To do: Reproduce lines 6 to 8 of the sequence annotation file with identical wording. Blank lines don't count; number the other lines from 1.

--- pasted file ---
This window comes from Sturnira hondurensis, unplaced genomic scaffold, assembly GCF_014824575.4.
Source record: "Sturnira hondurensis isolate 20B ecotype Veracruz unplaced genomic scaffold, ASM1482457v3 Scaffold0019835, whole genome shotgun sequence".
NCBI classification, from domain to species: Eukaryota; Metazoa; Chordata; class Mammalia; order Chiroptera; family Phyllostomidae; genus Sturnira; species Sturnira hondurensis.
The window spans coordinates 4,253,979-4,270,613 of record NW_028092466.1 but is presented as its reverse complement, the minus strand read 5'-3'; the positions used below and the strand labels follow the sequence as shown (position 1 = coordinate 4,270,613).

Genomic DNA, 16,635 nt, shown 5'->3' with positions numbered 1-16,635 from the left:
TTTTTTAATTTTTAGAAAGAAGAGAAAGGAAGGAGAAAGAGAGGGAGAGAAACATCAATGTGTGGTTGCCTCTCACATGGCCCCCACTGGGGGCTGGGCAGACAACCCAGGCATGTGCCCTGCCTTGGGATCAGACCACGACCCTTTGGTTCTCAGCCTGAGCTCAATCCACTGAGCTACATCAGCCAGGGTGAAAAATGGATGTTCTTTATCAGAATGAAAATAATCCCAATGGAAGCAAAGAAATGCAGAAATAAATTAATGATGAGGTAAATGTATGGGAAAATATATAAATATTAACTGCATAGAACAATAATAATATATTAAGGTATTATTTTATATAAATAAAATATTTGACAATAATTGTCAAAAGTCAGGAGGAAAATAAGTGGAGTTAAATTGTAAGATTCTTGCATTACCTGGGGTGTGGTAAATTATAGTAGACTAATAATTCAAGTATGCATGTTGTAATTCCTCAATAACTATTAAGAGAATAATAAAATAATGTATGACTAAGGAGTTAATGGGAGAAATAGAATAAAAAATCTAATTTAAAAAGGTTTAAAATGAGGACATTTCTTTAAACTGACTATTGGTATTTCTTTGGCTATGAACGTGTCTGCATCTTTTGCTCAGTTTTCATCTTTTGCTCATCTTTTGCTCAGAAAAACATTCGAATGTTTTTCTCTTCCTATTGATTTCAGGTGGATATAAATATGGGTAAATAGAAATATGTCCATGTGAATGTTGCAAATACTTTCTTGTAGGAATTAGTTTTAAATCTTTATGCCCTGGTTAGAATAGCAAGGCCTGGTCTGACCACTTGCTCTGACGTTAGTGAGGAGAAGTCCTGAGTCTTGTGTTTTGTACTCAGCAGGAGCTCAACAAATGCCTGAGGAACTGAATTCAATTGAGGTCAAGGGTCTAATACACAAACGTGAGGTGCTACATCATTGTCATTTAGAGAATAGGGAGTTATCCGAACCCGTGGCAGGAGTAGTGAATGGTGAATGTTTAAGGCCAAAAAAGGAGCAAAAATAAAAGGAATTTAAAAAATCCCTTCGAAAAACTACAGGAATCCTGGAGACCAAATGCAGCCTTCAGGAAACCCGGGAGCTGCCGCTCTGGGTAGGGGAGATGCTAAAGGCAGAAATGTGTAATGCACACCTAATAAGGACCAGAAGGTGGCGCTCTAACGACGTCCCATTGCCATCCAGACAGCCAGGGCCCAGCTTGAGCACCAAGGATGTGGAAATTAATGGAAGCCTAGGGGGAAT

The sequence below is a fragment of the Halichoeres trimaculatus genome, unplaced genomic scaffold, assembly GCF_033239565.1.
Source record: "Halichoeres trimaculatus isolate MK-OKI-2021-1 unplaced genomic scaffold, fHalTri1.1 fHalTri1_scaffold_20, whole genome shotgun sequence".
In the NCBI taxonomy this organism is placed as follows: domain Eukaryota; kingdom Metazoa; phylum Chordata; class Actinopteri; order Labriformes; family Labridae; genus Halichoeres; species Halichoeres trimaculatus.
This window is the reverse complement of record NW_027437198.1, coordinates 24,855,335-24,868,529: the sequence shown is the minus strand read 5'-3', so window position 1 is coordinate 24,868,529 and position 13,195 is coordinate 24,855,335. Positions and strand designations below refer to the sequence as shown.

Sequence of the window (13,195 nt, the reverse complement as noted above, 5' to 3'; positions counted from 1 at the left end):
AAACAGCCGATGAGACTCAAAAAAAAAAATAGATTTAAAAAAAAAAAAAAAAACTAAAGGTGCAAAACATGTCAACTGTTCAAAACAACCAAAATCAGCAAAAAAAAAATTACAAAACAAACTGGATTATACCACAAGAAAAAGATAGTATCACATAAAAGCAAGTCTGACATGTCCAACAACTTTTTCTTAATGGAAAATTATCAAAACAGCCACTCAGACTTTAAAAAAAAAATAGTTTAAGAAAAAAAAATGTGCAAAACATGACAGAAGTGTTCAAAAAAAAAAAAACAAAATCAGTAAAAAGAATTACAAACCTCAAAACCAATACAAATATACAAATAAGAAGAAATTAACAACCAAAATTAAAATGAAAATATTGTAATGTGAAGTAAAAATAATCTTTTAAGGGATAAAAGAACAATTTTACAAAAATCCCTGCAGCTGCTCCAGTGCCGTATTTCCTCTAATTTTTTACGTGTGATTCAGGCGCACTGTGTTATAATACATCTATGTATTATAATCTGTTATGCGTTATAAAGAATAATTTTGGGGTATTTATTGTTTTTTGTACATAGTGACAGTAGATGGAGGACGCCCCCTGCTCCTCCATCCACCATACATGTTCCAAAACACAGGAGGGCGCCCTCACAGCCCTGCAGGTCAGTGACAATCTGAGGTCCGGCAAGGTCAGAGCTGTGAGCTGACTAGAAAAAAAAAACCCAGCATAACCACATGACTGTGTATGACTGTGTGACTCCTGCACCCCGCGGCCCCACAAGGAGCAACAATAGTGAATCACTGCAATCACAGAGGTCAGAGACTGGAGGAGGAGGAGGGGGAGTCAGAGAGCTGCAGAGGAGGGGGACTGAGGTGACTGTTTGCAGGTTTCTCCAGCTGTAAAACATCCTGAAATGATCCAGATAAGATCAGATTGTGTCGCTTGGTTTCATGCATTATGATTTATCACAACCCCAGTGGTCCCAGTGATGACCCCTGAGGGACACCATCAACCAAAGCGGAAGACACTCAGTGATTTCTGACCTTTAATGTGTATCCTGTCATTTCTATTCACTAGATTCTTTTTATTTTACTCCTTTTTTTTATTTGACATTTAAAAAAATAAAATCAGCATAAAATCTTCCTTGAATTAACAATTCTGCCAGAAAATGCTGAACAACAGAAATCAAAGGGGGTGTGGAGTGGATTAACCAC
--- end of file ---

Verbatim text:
TTTTTTAATTTTTAGAAAGAAGAGAAAGGAAGGAGAAAGAGAGGGAGAGAAACATCAATGTGTGGTTGCCTCTCACATGGCCCCCACTGGGGGCTGGGCAGACAACCCAGGCATGTGCCCTGCCTTGGGATCAGACCACGACCCTTTGGTTCTCAGCCTGAGCTCAATCCACTGAGCTACATCAGCCAGGGTGAAAAATGGATGTTCTTTATCAGAATGAAAATAATCCCAATGGAAGCAAAGAAATGCAGAAATAAATTAATGATGAGGTAAATGTATGGGAAAATATATAAATATTAACTGCATAGAACAATAATAATATATTAAGGTATTATTTTATATAAATAAAATATTTGACAATAATTGTCAAAAGTCAGGAGGAAAATAAGTGGAGTTAAATTGTAAGATTCTTGCATTACCTGGGGTGTGGTAAATTATAGTAGACTAATAATTCAAGTATGCATGTTGTAATTCCTCAATAACTATTAAGAGAATAATAAAATAATGTATGACTAAGGAGTTAATGGGAGAAATAGAATAAAAAATCTAATTTAAAAAGGTTTAAAATGAGGACATTTCTTTAAACTGACTATTGGTATTTCTTTGGCTATGAACGTGTCTGCATCTTTTGCTCAGTTTTCATCTTTTGCTCATCTTTTGCTCAGAAAAACATTCGAATGTTTTTCTCTTCCTATTGATTTCAGGTGGATATAAATATGGGTAAATAGAAATATGTCCATGTGAATGTTGCAAATACTTTCTTGTAGGAATTAGTTTTAAATCTTTATGCCCTGGTTAGAATAGCAAGGCCTGGTCTGACCACTTGCTCTGACGTTAGTGAGGAGAAGTCCTGAGTCTTGTGTTTTGTACTCAGCAGGAGCTCAACAAATGCCTGAGGAACTGAATTCAATTGAGGTCAAGGGTCTAATACACAAACGTGAGGTGCTACATCATTGTCATTTAGAGAATAGGGAGTTATCCGAACCCGTGGCAGGAGTAGTGAATGGTGAATGTTTAAGGCCAAAAAAGGAGCAAAAATAAAAGGAATTTAAAAAATCCCTTCGAAAAACTACAGGAATCCTGGAGACCAAATGCAGCCTTCAGGAAACCCGGGAGCTGCCGCTCTGGGTAGGGGAGATGCTAAAGGCAGAAATGTGTAATGCACACCTAATAAGGACCAGAAGGTGGCGCTCTAACGACGTCCCATTGCCATCCAGACAGCCAGGGCCCAGCTTGAGCACCAAGGATGTGGAAATTAATGGAAGCCTAGGGGGAAT

The sequence below is a fragment of the Halichoeres trimaculatus genome, unplaced genomic scaffold, assembly GCF_033239565.1.
Source record: "Halichoeres trimaculatus isolate MK-OKI-2021-1 unplaced genomic scaffold, fHalTri1.1 fHalTri1_scaffold_20, whole genome shotgun sequence".